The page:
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Longman Dictionary of Contemporary English
▪ Responding to weekend press comment the company said yesterday that it had received offers for its Superdrug pharmacy chain.
▪ At first he marketed his yogurt through pharmacies.
▪ Patients whose ability to take medicines is a critical issue could be encouraged to use the same community pharmacy on each occasion.
▪ Responding to weekend press comment the company said yesterday that it had received offers for its Superdrug pharmacy chain.
▪ Tablets were provided by Merck, Sharp, and Dohme and were kept with the randomisation schedule in the hospital pharmacy.
▪ They are available at pharmacies for a suggested price of $ 19. 95.
The Collaborative International Dictionary

Pharmacy \Phar"ma*cy\, n. [OE. fermacie, OF. farmacie, pharmacie, F. pharmacie, Gr. ?, fr. ? to administer or use medicines, fr. ? medicine.]

  1. The art or practice of preparing and preserving drugs, and of compounding and dispensing medicines according to prescriptions of physicians; the occupation of an apothecary or a pharmaceutical chemist.

  2. A place where medicines are compounded; a drug store; an apothecary's shop.

Douglas Harper's Etymology Dictionary

late 14c., "a medicine," from Old French farmacie "a purgative" (13c.), from Medieval Latin pharmacia, from Greek pharmakeia "use of drugs, medicines, potions, or spells; poisoning, witchcraft; remedy, cure," from pharmakeus (fem. pharmakis) "preparer of drugs, poisoner, sorcerer" from pharmakon "drug, poison, philter, charm, spell, enchantment." Meaning "use or administration of drugs" is attested from c.1400; that of "place where drugs are prepared and dispensed" is first recorded 1833. The ph- was restored 16c. in French, 17c. in English (see ph).


n. 1 (qual: countable) A place where prescription drugs are dispensed, a dispensary. 2 (qual: uncountable) The science of medicinal substances comprising pharmaceutics, pharmaceutical chemistry, pharmacology, phytochemistry and forensics. 3 (qual: uncountable) The occupation of a pharmacist.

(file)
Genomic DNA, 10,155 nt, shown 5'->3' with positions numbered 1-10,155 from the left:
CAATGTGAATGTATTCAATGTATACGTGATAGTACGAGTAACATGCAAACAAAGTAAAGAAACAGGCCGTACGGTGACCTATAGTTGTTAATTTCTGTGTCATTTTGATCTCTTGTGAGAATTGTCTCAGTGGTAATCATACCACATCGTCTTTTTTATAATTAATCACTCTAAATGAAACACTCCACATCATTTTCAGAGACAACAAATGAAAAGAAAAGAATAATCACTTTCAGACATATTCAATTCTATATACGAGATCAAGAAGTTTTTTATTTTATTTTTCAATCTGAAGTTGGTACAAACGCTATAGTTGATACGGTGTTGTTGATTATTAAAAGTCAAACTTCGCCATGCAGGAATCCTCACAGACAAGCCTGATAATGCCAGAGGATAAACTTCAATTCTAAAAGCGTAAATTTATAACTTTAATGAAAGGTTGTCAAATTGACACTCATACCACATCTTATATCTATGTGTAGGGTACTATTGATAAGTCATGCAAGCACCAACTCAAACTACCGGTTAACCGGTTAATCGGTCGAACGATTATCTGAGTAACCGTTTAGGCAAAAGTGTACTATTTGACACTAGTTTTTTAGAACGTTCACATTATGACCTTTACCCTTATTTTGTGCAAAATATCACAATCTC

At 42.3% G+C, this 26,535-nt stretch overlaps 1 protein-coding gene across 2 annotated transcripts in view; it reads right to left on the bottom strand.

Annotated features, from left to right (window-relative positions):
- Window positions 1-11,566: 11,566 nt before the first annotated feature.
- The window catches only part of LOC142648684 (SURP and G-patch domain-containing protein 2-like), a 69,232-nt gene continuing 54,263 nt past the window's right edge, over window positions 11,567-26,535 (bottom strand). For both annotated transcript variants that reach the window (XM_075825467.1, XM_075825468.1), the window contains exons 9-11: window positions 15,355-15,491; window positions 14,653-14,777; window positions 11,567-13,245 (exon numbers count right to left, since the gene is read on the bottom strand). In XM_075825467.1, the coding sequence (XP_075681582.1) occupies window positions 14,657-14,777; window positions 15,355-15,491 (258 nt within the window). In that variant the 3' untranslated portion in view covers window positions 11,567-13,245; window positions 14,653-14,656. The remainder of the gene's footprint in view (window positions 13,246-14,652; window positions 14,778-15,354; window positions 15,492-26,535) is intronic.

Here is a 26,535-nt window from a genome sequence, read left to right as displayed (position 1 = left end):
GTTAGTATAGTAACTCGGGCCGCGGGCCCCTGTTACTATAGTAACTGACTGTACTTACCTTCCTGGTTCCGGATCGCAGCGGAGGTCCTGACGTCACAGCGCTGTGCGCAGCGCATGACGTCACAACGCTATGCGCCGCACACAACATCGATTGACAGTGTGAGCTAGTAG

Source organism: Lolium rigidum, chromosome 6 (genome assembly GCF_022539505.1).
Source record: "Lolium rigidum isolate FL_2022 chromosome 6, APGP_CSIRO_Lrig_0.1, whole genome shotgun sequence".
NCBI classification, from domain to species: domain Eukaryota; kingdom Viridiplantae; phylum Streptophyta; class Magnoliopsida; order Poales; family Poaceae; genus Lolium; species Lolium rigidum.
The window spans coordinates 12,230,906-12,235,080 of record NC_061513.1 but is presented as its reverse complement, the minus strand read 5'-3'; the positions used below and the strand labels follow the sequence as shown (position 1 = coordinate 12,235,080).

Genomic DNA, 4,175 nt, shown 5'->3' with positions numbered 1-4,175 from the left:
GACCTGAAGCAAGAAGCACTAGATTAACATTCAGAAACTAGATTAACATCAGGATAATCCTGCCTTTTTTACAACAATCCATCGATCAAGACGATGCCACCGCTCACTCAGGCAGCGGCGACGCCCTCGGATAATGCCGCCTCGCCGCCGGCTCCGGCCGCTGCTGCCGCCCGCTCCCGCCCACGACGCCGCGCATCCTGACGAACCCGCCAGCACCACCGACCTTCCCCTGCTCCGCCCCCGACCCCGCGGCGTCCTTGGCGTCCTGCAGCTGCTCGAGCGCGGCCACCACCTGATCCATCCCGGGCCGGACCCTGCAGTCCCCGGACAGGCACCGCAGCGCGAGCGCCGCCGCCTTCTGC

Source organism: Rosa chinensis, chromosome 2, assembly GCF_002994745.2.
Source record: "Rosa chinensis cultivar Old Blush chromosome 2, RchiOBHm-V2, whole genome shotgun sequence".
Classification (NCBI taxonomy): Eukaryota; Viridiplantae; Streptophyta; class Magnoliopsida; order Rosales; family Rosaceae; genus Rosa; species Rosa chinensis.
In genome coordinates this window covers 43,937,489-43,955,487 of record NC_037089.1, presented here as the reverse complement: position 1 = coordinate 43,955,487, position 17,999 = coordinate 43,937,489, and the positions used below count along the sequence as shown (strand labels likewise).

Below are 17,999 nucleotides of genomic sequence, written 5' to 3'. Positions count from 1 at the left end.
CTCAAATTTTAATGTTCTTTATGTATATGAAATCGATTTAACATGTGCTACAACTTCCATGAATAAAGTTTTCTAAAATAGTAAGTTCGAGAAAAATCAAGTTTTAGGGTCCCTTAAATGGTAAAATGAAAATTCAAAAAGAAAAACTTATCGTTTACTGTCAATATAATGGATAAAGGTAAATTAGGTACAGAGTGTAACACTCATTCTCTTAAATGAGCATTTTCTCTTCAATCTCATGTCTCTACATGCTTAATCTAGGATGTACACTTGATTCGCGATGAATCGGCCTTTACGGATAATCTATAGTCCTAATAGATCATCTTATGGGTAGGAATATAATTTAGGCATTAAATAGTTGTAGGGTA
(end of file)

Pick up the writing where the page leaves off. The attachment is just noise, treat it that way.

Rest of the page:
1. n. the art and science of preparing and dispensing drugs and medicines, [syn: pharmaceutics]

  2. a retail shop where medicine and other articles are sold [syn: drugstore, apothecary's shop, chemist's, chemist's shop]


Pharmacy is the science and technique of preparing and dispensing drugs. It is a health profession that links health sciences with chemical sciences and aims to ensure the safe and effective use of pharmaceutical drugs.

The scope of pharmacy practice includes more traditional roles such as compounding and dispensing medications, and it also includes more modern services related to health care, including clinical services, reviewing medications for safety and efficacy, and providing drug information. Pharmacists, therefore, are the experts on drug therapy and are the primary health professionals who optimize use of medication for the benefit of the patients.

An establishment in which pharmacy (in the first sense) is practiced is called a pharmacy (this term is more common in the United States) or a chemist's (which is more common in Great Britain). In the United States and Canada, drugstores commonly sell drugs, as well as miscellaneous items such as confectionery, cosmetics, office supplies, and magazines and occasionally refreshments and groceries.

The word pharmacy is derived from its root word pharma which was a term used since the 15th–17th centuries. However, the original Greek roots from pharmakos imply sorcery or even poison. In addition to pharma responsibilities, the pharma offered general medical advice and a range of services that are now performed solely by other specialist practitioners, such as surgery and midwifery. The pharma (as it was referred to) often operated through a retail shop which, in addition to ingredients for medicines, sold tobacco and patent medicines. Often the place that did this was called an apothecary and several languages have this as the dominant term, though their practices are more akin to a modern pharmacy, in English the term apothecary would today be seen as outdated or only approproriate if herbal remedies were on offer to a large extent. The pharmas also used many other herbs not listed. The Greek word Pharmakeia derives from pharmakon , meaning "drug", "medicine" (or "poison").